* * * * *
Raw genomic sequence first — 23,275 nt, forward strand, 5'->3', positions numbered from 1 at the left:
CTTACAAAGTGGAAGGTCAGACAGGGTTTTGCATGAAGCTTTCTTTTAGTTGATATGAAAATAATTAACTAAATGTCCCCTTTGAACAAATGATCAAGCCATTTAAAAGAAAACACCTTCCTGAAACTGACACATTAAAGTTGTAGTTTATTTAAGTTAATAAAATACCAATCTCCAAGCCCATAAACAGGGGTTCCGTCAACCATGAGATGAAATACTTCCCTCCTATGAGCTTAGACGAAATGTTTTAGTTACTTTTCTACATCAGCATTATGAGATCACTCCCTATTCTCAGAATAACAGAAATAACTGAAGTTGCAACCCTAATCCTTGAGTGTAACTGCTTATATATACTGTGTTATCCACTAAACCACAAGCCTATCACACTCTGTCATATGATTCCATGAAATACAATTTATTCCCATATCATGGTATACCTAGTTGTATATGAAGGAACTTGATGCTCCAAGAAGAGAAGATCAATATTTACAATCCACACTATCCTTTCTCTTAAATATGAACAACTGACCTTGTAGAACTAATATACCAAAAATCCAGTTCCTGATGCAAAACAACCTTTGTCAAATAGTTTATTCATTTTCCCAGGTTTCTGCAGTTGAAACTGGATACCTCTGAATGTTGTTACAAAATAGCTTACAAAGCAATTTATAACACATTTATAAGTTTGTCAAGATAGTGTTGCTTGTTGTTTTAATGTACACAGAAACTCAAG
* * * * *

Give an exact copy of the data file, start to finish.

Raw genomic sequence first — 23,275 nt, forward strand, 5'->3', positions numbered from 1 at the left:
CTTACAAAGTGGAAGGTCAGACAGGGTTTTGCATGAAGCTTTCTTTTAGTTGATATGAAAATAATTAACTAAATGTCCCCTTTGAACAAATGATCAAGCCATTTAAAAGAAAACACCTTCCTGAAACTGACACATTAAAGTTGTAGTTTATTTAAGTTAATAAAATACCAATCTCCAAGCCCATAAACAGGGGTTCCGTCAACCATGAGATGAAATACTTCCCTCCTATGAGCTTAGACGAAATGTTTTAGTTACTTTTCTACATCAGCATTATGAGATCACTCCCTATTCTCAGAATAACAGAAATAACTGAAGTTGCAACCCTAATCCTTGAGTGTAACTGCTTATATATACTGTGTTATCCACTAAACCACAAGCCTATCACACTCTGTCATATGATTCCATGAAATACAATTTATTCCCATATCATGGTATACCTAGTTGTATATGAAGGAACTTGATGCTCCAAGAAGAGAAGATCAATATTTACAATCCACACTATCCTTTCTCTTAAATATGAACAACTGACCTTGTAGAACTAATATACCAAAAATCCAGTTCCTGATGCAAAACAACCTTTGTCAAATAGTTTATTCATTTTCCCAGGTTTCTGCAGTTGAAACTGGATACCTCTGAATGTTGTTACAAAATAGCTTACAAAGCAATTTATAACACATTTATAAGTTTGTCAAGATAGTGTTGCTTGTTGTTTTAATGTACACAGAAACTCAAG